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Sunday, October 23, 2011

The myths and realities of racial profiling

Over the years, I heard many claims about racial profiling in traffic stops by police. But how much of racial profiling actually exists now? As it turns out, racial profiling in traffic stops is either small or nonexistent at the level of police departments, although a very small proportion of individual officers do engage in profiling. It is also interesting how different statistical techniques can be used to come to very different conclusions in a highly charged political debate.
The recent findings on this topic are described in a refreshingly deep presentation: Racial Profiling Analysis in a Post-Beer Summit World (video, 1 hour, of which the last 30 min is the optional Q&A session). It is given by Greg Ridgeway (Director, RAND Corporation Safety and Justice Program; Director, RAND Center on Quality Policing) at the Google TechTalks series.
As it turns out, it is easy to use poor statistical methodology to show that racial profiling exists. All you have to do is to show that the proportion of blacks among all people pulled over by the police is higher that the proportion of blacks in the population. But this does not address many confounding variables, such as the rate of traffic violations by race, the rate of policing in different neighborhoods, and others. Greg Ridgeway and colleagues used proper statistical methods to control for these variables, and found interesting results.

In the first study, the researchers measured race distribution of the drivers stopped by police in the hours before sunset (when you can see the race of the driver) and after sunset (when you cannot). Because the researchers found no difference, they concluded that there was no evidence of racial profiling in the data. This study, Testing for Racial Profiling in Traffic Stops From Behind a Veil of Darkness, used the police data from Oakland, CA. It was later replicated in Cincinnati, OH.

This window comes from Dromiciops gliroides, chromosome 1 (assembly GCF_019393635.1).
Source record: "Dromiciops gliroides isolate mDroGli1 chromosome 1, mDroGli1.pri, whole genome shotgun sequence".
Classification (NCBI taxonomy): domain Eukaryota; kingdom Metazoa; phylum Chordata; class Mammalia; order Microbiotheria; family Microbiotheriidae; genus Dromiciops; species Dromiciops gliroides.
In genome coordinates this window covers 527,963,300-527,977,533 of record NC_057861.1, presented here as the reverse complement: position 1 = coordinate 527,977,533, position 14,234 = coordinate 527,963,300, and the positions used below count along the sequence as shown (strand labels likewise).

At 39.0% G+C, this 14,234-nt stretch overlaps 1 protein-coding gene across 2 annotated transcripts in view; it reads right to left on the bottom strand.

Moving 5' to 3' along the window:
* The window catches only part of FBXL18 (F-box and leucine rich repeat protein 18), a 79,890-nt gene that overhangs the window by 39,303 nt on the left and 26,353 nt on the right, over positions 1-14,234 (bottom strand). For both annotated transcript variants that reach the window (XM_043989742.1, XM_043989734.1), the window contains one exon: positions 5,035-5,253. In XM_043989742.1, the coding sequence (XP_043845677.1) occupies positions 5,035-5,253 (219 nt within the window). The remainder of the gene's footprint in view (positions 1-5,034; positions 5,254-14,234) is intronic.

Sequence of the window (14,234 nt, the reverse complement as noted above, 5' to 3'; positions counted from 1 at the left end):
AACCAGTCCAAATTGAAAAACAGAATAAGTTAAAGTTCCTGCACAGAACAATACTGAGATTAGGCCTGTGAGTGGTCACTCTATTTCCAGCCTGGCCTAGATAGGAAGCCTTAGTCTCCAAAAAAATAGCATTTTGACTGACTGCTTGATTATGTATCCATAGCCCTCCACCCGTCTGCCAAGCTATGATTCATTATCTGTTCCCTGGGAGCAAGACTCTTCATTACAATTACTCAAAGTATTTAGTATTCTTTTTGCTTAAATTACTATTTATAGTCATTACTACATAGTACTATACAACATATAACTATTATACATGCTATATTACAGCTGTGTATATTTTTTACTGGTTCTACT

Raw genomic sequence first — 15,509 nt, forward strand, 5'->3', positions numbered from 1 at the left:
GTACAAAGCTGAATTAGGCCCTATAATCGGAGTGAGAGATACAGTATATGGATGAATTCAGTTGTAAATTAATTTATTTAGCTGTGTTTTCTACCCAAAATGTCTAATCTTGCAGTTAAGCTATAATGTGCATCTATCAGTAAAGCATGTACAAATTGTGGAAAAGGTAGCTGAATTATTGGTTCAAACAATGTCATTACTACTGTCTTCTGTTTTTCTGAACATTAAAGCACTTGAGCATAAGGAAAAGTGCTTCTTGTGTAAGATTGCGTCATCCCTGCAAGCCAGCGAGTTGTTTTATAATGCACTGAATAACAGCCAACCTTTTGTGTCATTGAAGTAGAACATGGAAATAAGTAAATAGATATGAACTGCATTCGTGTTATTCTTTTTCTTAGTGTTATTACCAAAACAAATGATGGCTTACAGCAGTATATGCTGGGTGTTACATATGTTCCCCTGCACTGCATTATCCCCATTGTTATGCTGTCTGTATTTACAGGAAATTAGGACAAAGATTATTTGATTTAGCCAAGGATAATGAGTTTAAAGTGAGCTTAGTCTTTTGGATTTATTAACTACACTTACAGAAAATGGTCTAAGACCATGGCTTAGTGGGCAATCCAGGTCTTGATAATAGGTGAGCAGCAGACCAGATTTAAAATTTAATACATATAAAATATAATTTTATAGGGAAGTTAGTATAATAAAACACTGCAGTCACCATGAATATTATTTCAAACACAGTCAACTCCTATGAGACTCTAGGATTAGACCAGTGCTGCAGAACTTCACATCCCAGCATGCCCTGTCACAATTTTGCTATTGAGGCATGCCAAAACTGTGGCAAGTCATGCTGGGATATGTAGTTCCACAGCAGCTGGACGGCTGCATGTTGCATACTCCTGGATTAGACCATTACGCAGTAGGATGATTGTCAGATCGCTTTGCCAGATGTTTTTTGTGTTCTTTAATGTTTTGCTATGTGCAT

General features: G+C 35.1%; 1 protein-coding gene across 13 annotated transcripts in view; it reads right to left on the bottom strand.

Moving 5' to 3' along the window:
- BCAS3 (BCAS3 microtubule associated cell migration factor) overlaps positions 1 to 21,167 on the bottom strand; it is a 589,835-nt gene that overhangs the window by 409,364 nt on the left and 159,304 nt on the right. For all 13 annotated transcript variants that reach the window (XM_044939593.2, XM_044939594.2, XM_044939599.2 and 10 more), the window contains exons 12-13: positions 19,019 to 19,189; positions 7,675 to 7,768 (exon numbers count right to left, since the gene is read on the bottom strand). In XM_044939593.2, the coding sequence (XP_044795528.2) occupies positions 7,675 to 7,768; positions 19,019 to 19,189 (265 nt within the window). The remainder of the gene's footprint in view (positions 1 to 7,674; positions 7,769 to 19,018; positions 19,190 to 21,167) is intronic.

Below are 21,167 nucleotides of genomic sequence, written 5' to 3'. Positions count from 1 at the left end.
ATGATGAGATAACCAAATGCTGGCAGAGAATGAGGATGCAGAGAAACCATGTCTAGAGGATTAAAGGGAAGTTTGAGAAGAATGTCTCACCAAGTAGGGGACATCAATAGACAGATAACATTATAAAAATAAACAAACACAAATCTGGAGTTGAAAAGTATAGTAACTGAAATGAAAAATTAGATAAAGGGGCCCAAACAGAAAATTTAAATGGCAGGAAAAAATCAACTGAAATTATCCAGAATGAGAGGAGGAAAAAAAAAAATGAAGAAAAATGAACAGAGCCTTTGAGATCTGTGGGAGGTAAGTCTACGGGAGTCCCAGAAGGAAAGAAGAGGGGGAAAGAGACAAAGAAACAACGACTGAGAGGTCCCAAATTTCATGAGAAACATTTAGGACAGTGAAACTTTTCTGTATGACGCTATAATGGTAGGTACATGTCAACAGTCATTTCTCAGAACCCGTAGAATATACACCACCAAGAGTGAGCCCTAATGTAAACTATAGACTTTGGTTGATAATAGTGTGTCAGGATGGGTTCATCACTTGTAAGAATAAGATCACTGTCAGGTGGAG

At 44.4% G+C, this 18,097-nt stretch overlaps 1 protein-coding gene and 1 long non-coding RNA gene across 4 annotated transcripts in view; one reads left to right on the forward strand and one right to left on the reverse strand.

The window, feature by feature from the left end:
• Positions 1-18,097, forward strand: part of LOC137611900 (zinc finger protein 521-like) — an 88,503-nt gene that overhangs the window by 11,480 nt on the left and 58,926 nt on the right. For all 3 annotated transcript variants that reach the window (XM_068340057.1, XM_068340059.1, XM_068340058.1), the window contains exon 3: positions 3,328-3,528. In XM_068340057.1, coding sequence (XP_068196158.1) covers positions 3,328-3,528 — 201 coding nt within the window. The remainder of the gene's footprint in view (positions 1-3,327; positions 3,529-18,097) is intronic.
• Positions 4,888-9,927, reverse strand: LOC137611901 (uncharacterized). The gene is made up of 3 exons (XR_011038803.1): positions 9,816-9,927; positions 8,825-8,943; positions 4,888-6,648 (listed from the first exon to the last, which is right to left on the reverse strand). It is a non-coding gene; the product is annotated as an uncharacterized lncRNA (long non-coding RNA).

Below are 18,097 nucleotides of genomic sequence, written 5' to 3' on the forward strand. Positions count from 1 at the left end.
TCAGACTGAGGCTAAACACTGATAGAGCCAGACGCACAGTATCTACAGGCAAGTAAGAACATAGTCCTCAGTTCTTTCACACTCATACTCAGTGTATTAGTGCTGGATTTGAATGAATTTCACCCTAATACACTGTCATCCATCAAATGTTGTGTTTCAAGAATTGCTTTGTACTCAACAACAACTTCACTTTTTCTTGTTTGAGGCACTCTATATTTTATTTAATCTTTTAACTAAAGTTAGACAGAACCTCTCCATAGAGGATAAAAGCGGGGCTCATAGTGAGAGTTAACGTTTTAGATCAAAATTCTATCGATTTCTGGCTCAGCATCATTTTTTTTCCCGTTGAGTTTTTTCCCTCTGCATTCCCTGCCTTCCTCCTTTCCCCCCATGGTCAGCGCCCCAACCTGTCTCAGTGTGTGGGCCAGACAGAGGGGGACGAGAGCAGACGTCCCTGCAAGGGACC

In the second study, the researchers analyzed pedestrian stops by police officers. When the stops were matched by most of the important variables, such as the neighborhood, time, nature of the assignment, etc, racial profiling disappeared. That is, except for 15 out of 3,000 officers, who were flagged for follow up internal investigation. The police actually prefer finding out about these cases early, before they hit the six o'clock news. This study, Doubly Robust Internal Benchmarking and False Discovery Rates for Detecting Racial Bias in Police Stops, used the police data from New York Police Department.

In the third study, the researchers analyzed the stop time. It had been widely reported that when police stop black drivers, the stops last longer than those for white drivers. However, the distribution of other confounding variables was different among the races, for example, black drivers had a much higher incidence of not having a valid drivers license. When the stops of black and white drivers were matched for most of these variables, the majority (80%) of the difference in stop duration disappeared.

This case of disappearing racial profiling shows how important proper data analysis is in political discourse.

Footnotes:
You can find more on this topic in The decline of racial profiling (an article co-authored by Greg Ridgeway).
You can find more info on Greg Ridgeway's employer, the RAND Corporation, in Soldiers of Reason: The RAND Corporation and the Rise of the American Empire by Alex Abella and in other sources.

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